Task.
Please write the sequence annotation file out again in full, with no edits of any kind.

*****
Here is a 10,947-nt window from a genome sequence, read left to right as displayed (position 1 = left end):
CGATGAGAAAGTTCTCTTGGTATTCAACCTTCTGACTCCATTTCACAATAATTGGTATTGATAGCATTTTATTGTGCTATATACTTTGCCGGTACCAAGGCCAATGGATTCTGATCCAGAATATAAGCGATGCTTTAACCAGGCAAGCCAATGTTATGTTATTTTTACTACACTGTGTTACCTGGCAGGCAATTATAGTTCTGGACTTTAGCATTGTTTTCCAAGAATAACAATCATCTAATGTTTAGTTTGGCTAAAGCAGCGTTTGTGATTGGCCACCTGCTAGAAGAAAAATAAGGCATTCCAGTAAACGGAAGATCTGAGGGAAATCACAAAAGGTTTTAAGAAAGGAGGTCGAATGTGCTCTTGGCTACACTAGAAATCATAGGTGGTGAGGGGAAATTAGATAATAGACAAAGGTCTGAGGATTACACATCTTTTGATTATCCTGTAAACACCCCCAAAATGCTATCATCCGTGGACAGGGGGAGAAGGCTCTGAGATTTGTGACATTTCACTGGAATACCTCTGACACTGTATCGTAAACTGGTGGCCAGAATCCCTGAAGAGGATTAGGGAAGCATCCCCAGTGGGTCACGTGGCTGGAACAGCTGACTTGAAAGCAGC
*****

Here is a 10,947-nt window from a genome sequence, read left to right as displayed (position 1 = left end):
CGATGAGAAAGTTCTCTTGGTATTCAACCTTCTGACTCCATTTCACAATAATTGGTATTGATAGCATTTTATTGTGCTATATACTTTGCCGGTACCAAGGCCAATGGATTCTGATCCAGAATATAAGCGATGCTTTAACCAGGCAAGCCAATGTTATGTTATTTTTACTACACTGTGTTACCTGGCAGGCAATTATAGTTCTGGACTTTAGCATTGTTTTCCAAGAATAACAATCATCTAATGTTTAGTTTGGCTAAAGCAGCGTTTGTGATTGGCCACCTGCTAGAAGAAAAATAAGGCATTCCAGTAAACGGAAGATCTGAGGGAAATCACAAAAGGTTTTAAGAAAGGAGGTCGAATGTGCTCTTGGCTACACTAGAAATCATAGGTGGTGAGGGGAAATTAGATAATAGACAAAGGTCTGAGGATTACACATCTTTTGATTATCCTGTAAACACCCCCAAAATGCTATCATCCGTGGACAGGGGGAGAAGGCTCTGAGATTTGTGACATTTCACTGGAATACCTCTGACACTGTATCGTAAACTGGTGGCCAGAATCCCTGAAGAGGATTAGGGAAGCATCCCCAGTGGGTCACGTGGCTGGAACAGCTGACTTGAAAGCAGC